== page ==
Candidates for the Democratic presidential nomination – Hillary Clinton and Martin O’Malley – have spent significant effort in recent months trying to outdo one another on gun control by boasting about just how much they intend to trample upon our Second Amendment rights once in office. However, a new poll released this week from CNN and ORC International should give their campaign staffers pause, as it makes clear a majority of Americans staunchly support their Right to Keep and Bear Arms.
Respondents were asked “In your view, do existing laws make it too easy for people to buy guns, too difficult, or are they about right?” Half of respondents (49%) thought laws were “about right.” Certainly this is good news, but the revelation that is sure to give Michael Bloomberg and Everytown heartburn is that 10% responded that current laws make buying a gun “too difficult.” Together, this means a strong majority (59%) of Americans are opposed to further restrictions on the Second Amendment.
Perhaps the reason a strong majority of Americans aren’t in favor of more gun control is that they have realized the bankruptcy of the anti-gun advocates’ proposals. The survey went on to ask “If gun control laws were changed so that more comprehensive background checks were put in place for all gun purchases, how likely do you think that they would… prevent those with mental health problems from buying guns.” Respondents were offered the options of “extremely likely,” “very likely,” “somewhat likely,” and “not at all likely.” A majority (56%) answered that checks were not at all likely or only somewhat likely to prevent such sales.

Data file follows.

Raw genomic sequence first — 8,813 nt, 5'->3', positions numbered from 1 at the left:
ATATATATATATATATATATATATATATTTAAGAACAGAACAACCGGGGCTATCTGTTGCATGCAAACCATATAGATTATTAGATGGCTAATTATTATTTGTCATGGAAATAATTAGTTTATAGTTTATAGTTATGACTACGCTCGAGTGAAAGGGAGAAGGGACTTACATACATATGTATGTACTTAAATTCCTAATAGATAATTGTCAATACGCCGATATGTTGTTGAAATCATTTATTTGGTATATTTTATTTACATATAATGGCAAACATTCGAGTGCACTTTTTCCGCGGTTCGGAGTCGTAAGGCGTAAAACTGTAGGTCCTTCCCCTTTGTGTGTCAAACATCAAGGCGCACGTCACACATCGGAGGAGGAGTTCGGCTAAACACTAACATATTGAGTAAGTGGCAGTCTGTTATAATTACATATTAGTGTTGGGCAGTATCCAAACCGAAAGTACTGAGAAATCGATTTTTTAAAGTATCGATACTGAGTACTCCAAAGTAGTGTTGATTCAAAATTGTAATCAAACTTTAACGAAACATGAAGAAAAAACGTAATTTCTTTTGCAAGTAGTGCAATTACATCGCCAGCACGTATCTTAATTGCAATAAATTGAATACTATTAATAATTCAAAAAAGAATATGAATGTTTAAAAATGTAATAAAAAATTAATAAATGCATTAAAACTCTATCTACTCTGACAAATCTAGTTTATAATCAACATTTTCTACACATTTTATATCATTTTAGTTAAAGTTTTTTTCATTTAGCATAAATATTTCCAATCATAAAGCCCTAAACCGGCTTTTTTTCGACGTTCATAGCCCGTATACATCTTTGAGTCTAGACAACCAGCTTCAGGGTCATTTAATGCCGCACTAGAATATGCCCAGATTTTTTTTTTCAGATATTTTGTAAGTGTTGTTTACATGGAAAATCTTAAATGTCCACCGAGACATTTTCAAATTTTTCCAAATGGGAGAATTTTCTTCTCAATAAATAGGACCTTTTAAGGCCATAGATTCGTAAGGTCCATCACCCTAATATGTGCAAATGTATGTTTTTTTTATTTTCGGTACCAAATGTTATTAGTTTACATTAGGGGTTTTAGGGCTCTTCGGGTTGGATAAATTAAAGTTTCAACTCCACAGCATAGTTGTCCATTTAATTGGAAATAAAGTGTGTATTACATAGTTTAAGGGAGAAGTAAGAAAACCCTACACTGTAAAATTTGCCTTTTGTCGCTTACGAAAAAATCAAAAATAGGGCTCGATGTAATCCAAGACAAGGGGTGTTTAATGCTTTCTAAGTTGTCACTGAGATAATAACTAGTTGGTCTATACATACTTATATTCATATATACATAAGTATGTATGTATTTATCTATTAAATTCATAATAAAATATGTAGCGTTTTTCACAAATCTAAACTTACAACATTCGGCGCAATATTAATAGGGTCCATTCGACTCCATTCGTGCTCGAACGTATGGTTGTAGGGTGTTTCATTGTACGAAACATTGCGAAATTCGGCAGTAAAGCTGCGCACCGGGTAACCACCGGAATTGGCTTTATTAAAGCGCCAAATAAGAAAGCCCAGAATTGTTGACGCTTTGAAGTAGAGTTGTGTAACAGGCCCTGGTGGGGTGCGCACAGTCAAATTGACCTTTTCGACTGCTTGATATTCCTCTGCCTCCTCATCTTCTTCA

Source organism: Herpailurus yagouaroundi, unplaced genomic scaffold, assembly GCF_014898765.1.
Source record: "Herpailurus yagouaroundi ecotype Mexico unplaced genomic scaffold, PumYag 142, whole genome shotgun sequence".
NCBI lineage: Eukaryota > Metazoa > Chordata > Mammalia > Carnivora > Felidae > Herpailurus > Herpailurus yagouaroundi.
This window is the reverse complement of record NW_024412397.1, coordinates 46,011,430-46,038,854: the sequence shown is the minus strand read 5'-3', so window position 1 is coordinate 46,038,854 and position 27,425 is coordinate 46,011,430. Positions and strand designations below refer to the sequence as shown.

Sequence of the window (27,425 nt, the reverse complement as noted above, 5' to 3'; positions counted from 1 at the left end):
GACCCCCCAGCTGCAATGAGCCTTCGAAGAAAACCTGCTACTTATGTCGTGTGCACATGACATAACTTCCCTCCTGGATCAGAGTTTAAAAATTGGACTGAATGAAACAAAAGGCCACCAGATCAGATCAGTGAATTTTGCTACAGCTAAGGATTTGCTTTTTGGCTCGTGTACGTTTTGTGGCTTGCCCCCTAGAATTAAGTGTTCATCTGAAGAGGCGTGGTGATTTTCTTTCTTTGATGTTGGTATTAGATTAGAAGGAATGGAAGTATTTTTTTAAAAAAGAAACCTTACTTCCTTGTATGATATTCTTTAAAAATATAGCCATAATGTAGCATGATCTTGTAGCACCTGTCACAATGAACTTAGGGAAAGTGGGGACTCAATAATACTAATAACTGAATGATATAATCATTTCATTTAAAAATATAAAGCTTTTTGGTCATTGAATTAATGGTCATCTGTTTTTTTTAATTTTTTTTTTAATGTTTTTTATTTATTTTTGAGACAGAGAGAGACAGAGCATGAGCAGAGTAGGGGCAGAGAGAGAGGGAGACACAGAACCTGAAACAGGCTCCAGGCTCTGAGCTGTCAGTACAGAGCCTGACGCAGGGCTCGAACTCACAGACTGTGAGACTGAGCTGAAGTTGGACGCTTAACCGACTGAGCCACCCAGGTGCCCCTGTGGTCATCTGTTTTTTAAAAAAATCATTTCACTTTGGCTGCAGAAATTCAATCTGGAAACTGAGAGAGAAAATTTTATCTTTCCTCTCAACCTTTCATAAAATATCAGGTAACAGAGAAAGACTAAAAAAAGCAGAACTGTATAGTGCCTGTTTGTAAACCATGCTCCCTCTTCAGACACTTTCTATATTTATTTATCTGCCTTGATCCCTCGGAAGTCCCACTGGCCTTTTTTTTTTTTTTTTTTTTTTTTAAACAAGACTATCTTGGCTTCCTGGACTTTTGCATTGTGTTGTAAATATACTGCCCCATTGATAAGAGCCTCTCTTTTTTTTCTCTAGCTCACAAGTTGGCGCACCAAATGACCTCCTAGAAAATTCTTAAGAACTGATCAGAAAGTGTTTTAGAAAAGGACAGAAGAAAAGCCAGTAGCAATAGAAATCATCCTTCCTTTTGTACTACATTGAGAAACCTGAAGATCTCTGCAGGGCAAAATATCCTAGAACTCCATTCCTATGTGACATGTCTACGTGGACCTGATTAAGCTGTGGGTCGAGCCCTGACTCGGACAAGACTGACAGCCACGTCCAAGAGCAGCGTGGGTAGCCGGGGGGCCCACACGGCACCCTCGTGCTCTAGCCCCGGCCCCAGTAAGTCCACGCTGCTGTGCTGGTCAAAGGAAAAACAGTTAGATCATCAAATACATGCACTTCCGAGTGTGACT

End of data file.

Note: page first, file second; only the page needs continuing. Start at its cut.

The same question was also asked as to whether further background checks would prevent convicted criminals from buying guns; and those polled were even more skeptical. This time, 58% thought that checks were not at all likely or only somewhat likely to restrict these sales. Again, a majority of Americans are clearly on the pro-gun side of the equation.
These numbers shouldn’t come as a surprise. The American public’s attitude has been shifting in favor of gun rights, and against gun control, for more than two decades. Gallup’s polling from 1990 through 2014 tells the story, revealing that support for further restrictions on the sale of firearms has dropped by more than a third, while the desire to keep the laws the same or to make them less strict has exploded.
While we might question their prudence in touting radical gun controls in the face of such opposition, this, of course, doesn’t mean we hope Clinton and O’Malley alter their tactics. In fact, we can thank them for being very clear about their anti-gun beliefs -- along with their plans to scuttle the Second Amendment --so when it comes to the voting booth next fall, America’s 100 million gun owners will know the score.